More Action Coming on Reform

In this update: 1. Early Senate action promised on reform 2. Assembly fundraising ban whets appetite for more 3. Doyle holding on tight to tainted campaign cash More Action Coming on Reform 

Email date: 1/23/09

In this update:
1. Early Senate action promised on reform
2. Assembly fundraising ban whets appetite for more
3. Doyle holding on tight to tainted campaign cash

Senate Majority Leader Russ Decker announced yesterday that the Senate will take action on two major campaign reform bills early in the new session. One requires full disclosure of special interest electioneering. The other is the Impartial Justice bill reforming state Supreme Court elections. The Democracy Campaign strongly supports both reforms.

The Senate passed both bills last session, but they were not brought up for a vote in the Assembly. Party control of the Assembly changed hands in last fall’s elections, however, and now the majority of members in the Assembly are on record in favor of both bills.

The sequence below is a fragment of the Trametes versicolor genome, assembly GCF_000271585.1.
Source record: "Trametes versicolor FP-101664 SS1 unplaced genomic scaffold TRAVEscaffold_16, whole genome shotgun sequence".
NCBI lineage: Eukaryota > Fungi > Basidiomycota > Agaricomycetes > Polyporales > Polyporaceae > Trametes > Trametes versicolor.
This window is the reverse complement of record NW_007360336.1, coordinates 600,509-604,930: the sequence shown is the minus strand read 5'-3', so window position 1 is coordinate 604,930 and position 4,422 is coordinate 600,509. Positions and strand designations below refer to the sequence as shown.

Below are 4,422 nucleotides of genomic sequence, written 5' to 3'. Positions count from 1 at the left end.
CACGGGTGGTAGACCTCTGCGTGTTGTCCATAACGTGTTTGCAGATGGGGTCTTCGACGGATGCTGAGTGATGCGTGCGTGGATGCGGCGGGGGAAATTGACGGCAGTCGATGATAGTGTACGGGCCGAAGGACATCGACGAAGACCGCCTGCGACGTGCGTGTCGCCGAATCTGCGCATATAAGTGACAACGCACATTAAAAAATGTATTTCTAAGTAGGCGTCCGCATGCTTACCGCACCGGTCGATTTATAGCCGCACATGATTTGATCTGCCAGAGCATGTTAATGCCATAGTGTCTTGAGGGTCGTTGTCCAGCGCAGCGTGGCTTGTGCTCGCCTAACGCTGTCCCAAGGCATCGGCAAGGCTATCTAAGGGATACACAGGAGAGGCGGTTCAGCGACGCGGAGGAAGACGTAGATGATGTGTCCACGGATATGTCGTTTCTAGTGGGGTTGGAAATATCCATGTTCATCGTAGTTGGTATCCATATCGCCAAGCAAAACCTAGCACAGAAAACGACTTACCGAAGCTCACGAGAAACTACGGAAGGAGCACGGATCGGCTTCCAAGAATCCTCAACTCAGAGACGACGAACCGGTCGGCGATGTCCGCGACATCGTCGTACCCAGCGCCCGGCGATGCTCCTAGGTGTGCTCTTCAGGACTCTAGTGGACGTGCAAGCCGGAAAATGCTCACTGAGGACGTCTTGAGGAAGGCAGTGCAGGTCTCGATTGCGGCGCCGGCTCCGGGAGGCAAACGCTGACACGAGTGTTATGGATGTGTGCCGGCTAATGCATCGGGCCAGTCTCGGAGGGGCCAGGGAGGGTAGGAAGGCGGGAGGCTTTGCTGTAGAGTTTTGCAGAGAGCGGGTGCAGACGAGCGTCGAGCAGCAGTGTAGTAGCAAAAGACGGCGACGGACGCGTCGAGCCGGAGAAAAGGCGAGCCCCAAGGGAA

The electioneering disclosure legislation mirrors new rules approved by the state Government Accountability Board in November. Last week, the GAB took the required formal steps to send the proposed rules to the Legislature and set the review process in motion. As part of that process, the board has recommended a public hearing for March 30.

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The Assembly’s new leadership decision to adopt a rule banning campaign fundraising while the state budget is under construction is getting favorable reviews. But while this step is being lauded by newspapers across the state, the editorials also take pains to stress that it needs to be followed by many more steps. To read some of the commentary, go here, here, here and here. To watch a WisconsinEye interview on the subject with Democracy Campaign director Mike McCabe, go here.

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Governor Jim Doyle might be taking the old saying that a fool and his money will soon part a little too literally. That’s the gist of our latest Big Money Blog as well as another posted a few days earlier.